In the cities of the pre-Christian Roman empire, Jewish groups were in general free to pursue their own religious and social practices and, at any rate until Hadrian, they were not persecuted by the Roman government; even the exceptional and provocative demands for worship which came from a tyrannical emperor such as Gaius Caligula do not amount to planned persecution. There is a contrast with the subsequent fate of the early Christians, whose cult was, of course, often suppressed by the emperor and his governors. There is also a contrast with the later plight of the Jews themselves under Christian rule.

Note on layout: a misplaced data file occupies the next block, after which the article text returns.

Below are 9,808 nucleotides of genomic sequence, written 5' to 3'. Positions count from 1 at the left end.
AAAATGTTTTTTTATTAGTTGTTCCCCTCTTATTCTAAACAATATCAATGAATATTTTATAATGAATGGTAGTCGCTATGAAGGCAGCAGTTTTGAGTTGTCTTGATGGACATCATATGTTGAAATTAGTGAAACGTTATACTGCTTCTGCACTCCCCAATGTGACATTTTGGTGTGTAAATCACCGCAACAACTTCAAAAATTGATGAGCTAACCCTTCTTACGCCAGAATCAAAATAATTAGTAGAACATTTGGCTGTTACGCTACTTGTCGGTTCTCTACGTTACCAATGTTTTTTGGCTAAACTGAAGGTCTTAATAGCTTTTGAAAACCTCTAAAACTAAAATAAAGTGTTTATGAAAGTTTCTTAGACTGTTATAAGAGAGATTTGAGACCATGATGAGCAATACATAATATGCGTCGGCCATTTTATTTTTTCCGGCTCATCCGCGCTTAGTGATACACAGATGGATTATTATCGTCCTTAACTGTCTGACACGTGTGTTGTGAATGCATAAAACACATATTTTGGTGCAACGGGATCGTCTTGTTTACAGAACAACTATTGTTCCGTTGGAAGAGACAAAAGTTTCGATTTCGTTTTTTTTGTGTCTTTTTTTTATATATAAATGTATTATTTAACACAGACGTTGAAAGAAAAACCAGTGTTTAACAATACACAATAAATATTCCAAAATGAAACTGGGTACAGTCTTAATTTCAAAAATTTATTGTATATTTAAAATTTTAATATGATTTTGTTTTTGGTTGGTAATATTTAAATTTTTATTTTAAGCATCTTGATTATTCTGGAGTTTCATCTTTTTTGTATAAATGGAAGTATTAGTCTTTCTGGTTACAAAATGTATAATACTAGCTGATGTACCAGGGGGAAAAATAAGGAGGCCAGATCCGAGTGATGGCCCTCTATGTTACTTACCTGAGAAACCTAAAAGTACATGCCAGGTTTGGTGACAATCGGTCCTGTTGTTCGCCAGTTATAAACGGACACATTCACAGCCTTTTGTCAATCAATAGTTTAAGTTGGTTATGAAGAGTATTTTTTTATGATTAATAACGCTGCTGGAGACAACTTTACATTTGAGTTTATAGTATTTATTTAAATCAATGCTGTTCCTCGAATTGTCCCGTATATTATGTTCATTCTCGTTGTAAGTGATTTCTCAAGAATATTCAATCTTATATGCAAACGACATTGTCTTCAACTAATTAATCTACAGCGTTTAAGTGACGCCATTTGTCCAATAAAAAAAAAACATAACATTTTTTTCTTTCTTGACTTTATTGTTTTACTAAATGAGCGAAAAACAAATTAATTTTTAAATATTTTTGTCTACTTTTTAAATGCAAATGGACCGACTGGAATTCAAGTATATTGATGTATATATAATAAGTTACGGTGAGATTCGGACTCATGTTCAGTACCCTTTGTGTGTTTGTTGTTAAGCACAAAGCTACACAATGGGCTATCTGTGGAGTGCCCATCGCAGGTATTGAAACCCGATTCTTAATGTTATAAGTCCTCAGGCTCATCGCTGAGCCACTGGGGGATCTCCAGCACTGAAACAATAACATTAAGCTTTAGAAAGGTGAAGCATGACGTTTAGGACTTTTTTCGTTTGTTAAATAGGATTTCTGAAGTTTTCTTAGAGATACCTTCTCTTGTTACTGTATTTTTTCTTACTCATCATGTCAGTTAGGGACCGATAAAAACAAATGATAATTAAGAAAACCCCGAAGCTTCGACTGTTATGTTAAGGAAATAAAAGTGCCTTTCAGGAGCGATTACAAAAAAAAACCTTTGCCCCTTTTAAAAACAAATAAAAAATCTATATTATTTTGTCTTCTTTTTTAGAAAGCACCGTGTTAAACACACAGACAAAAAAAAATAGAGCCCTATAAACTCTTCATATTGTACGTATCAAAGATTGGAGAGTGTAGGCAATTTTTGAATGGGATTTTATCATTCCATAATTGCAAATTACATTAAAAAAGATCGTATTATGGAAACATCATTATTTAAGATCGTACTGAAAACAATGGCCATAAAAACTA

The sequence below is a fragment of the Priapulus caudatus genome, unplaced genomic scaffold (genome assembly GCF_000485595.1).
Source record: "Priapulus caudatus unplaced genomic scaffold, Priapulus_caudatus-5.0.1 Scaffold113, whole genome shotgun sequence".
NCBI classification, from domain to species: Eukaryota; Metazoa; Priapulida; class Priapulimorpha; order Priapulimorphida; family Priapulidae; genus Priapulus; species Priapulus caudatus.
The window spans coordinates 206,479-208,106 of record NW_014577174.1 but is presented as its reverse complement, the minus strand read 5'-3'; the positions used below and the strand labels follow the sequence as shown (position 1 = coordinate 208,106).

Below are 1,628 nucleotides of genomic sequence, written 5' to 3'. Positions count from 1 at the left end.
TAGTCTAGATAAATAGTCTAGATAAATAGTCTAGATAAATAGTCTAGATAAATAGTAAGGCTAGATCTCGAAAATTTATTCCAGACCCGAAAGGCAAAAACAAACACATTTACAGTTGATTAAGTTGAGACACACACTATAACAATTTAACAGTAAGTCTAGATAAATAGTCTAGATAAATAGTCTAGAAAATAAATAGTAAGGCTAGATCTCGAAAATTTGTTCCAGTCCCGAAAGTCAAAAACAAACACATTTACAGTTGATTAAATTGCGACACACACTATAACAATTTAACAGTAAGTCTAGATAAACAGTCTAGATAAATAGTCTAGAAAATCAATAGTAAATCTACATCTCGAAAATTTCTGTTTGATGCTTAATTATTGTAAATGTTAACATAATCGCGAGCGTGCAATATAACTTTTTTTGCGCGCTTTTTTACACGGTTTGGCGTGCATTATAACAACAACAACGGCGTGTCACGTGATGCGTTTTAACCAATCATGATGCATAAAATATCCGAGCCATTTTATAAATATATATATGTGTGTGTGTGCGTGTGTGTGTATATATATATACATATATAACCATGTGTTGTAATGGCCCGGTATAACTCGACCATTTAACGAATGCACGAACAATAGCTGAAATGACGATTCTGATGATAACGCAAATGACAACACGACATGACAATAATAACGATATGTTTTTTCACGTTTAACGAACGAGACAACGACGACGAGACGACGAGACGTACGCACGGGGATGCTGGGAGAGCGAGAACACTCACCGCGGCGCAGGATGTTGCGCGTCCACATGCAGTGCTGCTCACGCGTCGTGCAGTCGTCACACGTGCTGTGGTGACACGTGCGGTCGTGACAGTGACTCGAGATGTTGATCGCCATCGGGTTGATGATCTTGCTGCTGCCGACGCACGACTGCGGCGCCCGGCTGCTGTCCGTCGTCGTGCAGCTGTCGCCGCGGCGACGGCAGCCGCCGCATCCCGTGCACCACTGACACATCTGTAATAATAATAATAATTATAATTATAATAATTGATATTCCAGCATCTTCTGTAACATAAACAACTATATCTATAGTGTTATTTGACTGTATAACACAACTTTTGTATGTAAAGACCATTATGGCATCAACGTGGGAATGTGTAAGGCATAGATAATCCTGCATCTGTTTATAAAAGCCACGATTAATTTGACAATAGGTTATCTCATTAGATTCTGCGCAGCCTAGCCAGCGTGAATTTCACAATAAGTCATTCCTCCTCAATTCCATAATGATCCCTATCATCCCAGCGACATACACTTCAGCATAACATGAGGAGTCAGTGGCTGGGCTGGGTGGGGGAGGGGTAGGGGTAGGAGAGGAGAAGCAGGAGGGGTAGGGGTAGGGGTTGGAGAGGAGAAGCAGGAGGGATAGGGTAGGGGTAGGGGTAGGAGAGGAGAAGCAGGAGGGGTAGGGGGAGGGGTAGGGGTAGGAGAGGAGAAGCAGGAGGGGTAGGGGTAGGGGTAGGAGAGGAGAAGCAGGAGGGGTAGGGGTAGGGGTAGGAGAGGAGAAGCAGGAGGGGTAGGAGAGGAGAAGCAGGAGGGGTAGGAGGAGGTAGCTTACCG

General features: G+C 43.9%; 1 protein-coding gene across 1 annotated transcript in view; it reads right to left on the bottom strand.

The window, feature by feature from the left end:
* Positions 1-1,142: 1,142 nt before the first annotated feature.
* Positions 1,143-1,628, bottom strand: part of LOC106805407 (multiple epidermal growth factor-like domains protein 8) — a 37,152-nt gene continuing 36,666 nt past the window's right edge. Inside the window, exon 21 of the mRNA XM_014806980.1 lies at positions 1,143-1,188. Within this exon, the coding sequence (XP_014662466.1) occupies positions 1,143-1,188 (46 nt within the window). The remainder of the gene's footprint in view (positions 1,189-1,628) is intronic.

Since, at the local level, Jews on the one hand and Greeks and natives on the other were often profoundly hostile to one another, the fact that the central government was on the whole proof against anti-Jewish pressure coming from below is indeed noteworthy. The edict of L. Flaccus as proconsul of Asia, by which in 62/1 B.C. he had confiscated the Jewish Temple contributions collected for export from his province, was never repeated, so far as we know (Cic., Flac. 66–9). Not only that: the Romans appear at times to have chosen to put their influence behind Jewish communities in dispute with their neighbours, as occurred to some extent in the cases which we shall discuss here, and did not cease even after A.D. 70.